Review: The Undersea Network

Nicole Starosielski. The Undersea Network. Durham and London: Duke University Press. 312 pp. ISBN: 978-0-8223-5755-1.

The Undersea Network (2015) by Nicole Starosielski is a critical note on the materiality of global digital communication that is mostly associated with an increase in virtuality and dematerialization.

(Nicole Starosielski, 2015)

The cover shows two transoceanic cables emerging from the sea and lying partly visible at the coast while other part seems to vanish in the ocean’s depths. Starosielski, an Assistant Professor of Media, Culture, and Communications at New York University, brings these cables to the surface following them from cable stations to landing sites, where they emerge, talking to telecommunication workers, station manager and residents. Why such a banal seeming issue?

The book starts with the observation that the undersea fiber-optic cables “transport 99 percent of all transoceanic digital communication” (p. 1). Despite of this This aquatic and rural infrastructure “remained largely invisible to the publics that uses them” (p. 3). This is not only by definition as she quotes Susan Leigh Star (1999), but also willingly produced by a small cable industry as part of security strategy and a general “rhetoric of wirelessness” (p. 9). Taking this into account, Starosielski develops an alternative view on networks as wired, semicentralized, territorially entrenched and precarious (p. 10). Far from being a pure and banal object or just virtual she illustrates that these cables are embedded in “turbulent ecologies” (p. 14) and are “entangled in contemporary cultural conflicts” (xiii). By following an ethnographic approach she reveals this “hidden labor, economics, cultures and politics that go into sustaining everyday intercontinental connections“ (p. 2). As she points out: The distribution of media and communication “requires ongoing spatial manipulation to generate the illusion of frictionfree movement” (p. 228). Cultural practices, political formations and environmental aspects affect these cables and cables affect these sorroundings. Insofar, this study can also be seen as a fascinating »thing study« (Daston 2004; Harman 2002) in the tradition of a speculatice and object-oriented philosophy that neglects the distinction between subject and object and establishes a dynamic understanding of things in their »becoming«.

From a methodical standpoint The Undersea Network offers an interesting approach to research on networks. By taking up the work of media archaeologists, Starosielski aims to establish a »network archaeology«. The idea of this approach is to draw on “archives and historical narratives to shed light on emerging practices and, in light of these practices, to offer new vantage points on the past” (p. 15). Thus, Starosieleski makes an epistemological claim on networks as at each point affected by past cultural-historical forces as well as contemporary localized conflicts.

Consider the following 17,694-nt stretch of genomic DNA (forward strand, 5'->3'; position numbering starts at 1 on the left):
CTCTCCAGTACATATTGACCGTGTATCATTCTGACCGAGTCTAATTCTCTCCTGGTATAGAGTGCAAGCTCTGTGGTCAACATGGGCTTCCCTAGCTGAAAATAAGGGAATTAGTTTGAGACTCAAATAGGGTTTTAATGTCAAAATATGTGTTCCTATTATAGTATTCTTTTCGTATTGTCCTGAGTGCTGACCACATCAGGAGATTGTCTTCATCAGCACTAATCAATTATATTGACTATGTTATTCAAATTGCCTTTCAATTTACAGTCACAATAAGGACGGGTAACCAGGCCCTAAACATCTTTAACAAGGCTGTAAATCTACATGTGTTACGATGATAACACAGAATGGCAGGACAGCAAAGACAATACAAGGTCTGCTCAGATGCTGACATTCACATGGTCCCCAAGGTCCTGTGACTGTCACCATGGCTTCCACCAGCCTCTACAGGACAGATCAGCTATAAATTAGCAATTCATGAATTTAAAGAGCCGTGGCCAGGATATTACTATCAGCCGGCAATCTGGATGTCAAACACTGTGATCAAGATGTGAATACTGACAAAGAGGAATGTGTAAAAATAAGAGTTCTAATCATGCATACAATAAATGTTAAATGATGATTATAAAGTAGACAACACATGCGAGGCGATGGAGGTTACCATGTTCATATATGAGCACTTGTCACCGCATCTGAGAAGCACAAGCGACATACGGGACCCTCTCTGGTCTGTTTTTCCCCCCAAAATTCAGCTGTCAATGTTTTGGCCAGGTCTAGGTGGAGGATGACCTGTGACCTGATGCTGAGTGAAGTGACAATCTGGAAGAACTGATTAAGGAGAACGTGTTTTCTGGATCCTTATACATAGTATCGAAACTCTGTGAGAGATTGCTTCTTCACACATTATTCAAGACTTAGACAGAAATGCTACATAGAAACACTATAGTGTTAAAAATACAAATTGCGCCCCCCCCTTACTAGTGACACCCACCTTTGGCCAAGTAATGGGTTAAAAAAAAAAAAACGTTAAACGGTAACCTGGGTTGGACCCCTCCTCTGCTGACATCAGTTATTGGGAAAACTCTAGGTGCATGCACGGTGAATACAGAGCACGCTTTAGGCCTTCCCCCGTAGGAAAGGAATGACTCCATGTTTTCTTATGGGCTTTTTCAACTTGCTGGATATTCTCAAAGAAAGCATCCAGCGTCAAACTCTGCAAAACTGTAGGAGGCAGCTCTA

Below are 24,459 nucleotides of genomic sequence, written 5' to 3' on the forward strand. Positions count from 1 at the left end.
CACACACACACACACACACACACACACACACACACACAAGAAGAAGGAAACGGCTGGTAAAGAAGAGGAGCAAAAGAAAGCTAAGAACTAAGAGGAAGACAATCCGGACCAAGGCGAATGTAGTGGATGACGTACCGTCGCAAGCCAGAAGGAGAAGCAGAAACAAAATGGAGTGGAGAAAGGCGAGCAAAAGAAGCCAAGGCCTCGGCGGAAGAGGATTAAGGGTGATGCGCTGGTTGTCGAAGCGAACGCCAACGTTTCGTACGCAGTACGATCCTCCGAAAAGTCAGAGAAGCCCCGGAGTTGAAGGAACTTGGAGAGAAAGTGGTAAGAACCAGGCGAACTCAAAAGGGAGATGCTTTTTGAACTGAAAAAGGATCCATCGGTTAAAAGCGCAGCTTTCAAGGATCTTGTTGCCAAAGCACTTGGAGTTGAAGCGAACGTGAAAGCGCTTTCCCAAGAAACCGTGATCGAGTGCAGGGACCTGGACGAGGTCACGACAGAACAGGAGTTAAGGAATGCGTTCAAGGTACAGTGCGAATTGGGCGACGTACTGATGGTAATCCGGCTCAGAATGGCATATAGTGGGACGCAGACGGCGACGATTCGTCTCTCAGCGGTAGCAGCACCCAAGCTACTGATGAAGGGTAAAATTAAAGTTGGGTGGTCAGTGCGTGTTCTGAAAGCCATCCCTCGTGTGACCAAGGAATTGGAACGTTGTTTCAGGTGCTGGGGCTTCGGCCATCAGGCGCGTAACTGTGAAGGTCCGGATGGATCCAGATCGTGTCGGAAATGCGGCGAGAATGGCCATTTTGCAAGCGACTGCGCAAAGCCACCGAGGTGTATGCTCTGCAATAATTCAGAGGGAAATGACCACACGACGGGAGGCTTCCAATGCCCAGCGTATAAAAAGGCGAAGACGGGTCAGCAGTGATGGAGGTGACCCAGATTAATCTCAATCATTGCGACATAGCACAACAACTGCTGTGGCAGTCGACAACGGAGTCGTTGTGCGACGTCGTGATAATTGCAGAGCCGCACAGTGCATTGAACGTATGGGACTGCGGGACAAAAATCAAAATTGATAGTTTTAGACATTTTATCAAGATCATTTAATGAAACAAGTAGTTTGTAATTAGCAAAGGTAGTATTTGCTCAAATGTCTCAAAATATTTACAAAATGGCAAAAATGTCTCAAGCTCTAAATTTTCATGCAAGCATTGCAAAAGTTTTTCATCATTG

From a theoretical standpoint The Undersea Network is predestinated for further theoretical reflection on new materalism and digitalization, especially the question on the »agency of objects«. A monadistic sociology with philosophical foundation in the line of Spinoza (affect), Whitehead (event), Tarde (imitation), Deleuze (difference and repetition) and Latour (re-assembling) could offer a methodological and theoretical framework for this further reflection. It could also be explored how the suggested network archaeological approach relates to this theoretical framework.

Taking these aspects into account, The Undersea Network is a fascinating ethnographic contribution on digitalization, new materialism and dynamic ecologies in social science, media and communication studies. Forthermore, it is an interesting perspective on a how to do research on things as critical matter and product of assembling instead of being pure materiality.
For those who are interested in new media and further inquiry, this book offers an additional digital map where the reader can explore individual cable routes and local histories by diving into photographic archives and navigating numerous connections (

-Sandra Balbierz (Katholische Universität Eichstätt-Ingolstadt)


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